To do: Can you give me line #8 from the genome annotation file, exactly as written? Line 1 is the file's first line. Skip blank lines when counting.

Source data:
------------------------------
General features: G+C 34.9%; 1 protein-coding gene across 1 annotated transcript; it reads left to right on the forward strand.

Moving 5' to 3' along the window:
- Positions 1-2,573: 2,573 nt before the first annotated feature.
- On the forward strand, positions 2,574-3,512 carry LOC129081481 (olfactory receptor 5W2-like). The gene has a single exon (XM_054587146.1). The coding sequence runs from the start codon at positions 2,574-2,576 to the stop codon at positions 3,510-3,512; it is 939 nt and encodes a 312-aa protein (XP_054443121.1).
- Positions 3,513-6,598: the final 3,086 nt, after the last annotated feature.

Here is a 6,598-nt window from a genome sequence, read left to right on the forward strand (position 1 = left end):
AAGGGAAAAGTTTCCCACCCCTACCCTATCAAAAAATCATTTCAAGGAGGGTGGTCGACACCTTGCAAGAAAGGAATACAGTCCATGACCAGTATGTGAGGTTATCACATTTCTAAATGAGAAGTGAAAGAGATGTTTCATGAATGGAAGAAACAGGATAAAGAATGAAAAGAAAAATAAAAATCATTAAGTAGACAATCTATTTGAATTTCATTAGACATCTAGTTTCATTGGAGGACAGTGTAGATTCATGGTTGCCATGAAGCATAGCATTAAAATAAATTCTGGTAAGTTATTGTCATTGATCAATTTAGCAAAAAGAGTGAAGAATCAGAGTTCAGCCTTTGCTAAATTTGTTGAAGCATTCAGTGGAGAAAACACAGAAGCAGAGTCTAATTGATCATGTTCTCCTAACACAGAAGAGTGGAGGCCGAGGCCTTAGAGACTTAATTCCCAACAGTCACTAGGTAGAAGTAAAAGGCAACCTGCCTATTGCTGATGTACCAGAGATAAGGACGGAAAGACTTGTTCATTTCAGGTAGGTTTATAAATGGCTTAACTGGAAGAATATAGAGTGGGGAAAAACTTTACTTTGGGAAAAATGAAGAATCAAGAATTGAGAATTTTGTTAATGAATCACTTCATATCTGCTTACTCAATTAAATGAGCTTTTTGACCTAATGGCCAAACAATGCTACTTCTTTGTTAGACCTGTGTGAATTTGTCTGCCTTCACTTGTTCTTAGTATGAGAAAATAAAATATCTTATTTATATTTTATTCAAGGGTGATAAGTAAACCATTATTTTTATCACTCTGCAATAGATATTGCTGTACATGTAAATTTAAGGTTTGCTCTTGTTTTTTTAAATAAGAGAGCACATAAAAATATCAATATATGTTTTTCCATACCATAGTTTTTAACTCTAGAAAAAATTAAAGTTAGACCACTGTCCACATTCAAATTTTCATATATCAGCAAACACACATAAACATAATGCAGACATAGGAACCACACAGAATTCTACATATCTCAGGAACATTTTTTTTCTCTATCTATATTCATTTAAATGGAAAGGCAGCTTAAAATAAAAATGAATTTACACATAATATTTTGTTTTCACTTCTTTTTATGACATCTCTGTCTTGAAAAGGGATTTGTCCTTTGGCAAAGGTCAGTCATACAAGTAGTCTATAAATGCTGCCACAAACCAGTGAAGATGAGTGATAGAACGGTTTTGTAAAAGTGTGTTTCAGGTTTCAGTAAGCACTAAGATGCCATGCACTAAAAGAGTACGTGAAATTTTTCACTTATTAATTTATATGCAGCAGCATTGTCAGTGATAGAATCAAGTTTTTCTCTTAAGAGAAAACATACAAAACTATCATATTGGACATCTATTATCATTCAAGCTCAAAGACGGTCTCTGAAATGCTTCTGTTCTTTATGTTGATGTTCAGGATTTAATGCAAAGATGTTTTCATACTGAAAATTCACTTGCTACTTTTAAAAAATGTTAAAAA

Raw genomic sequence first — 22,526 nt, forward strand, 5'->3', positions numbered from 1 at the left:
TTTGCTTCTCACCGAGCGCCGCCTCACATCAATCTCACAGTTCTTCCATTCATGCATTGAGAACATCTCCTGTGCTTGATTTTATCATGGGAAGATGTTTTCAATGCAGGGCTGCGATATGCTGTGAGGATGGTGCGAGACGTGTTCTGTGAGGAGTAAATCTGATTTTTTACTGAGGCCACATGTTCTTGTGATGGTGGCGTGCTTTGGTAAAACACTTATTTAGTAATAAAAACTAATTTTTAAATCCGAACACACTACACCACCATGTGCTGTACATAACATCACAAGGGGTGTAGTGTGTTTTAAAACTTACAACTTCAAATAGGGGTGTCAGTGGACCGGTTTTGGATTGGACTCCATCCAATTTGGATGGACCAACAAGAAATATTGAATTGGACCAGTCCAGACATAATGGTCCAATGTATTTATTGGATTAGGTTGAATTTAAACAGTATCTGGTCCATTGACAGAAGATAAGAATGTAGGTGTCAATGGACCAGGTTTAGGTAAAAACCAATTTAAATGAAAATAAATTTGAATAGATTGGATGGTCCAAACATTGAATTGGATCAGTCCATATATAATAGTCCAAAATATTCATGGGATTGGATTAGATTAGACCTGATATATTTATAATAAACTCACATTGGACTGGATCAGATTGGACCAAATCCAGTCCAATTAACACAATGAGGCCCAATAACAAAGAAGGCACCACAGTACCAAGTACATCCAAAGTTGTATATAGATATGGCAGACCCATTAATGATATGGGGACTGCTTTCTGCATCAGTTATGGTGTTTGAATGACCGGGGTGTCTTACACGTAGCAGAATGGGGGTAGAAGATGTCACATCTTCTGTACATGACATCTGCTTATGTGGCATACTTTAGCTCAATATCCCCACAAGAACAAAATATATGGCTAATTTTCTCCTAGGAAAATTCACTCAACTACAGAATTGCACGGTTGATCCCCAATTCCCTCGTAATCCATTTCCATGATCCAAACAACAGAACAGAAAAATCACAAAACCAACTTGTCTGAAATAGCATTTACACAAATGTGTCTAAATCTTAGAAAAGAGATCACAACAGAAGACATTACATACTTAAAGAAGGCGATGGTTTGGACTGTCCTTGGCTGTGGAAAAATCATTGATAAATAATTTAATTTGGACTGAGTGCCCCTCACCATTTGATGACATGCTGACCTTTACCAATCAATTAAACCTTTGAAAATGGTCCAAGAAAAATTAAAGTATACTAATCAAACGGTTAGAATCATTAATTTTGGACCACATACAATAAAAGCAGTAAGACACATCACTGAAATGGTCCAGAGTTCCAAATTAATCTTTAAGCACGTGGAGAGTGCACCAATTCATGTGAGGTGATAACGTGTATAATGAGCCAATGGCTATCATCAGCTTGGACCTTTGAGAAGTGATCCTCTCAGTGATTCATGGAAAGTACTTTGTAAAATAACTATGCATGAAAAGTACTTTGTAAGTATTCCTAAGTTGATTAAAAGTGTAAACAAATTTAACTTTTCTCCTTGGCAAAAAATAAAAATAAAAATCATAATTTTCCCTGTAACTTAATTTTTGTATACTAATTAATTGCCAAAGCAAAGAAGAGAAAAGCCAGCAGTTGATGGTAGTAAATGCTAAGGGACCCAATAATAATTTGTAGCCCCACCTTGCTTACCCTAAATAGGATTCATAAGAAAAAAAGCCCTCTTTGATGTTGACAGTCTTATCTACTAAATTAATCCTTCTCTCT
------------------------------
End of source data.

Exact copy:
Raw genomic sequence first — 22,526 nt, forward strand, 5'->3', positions numbered from 1 at the left: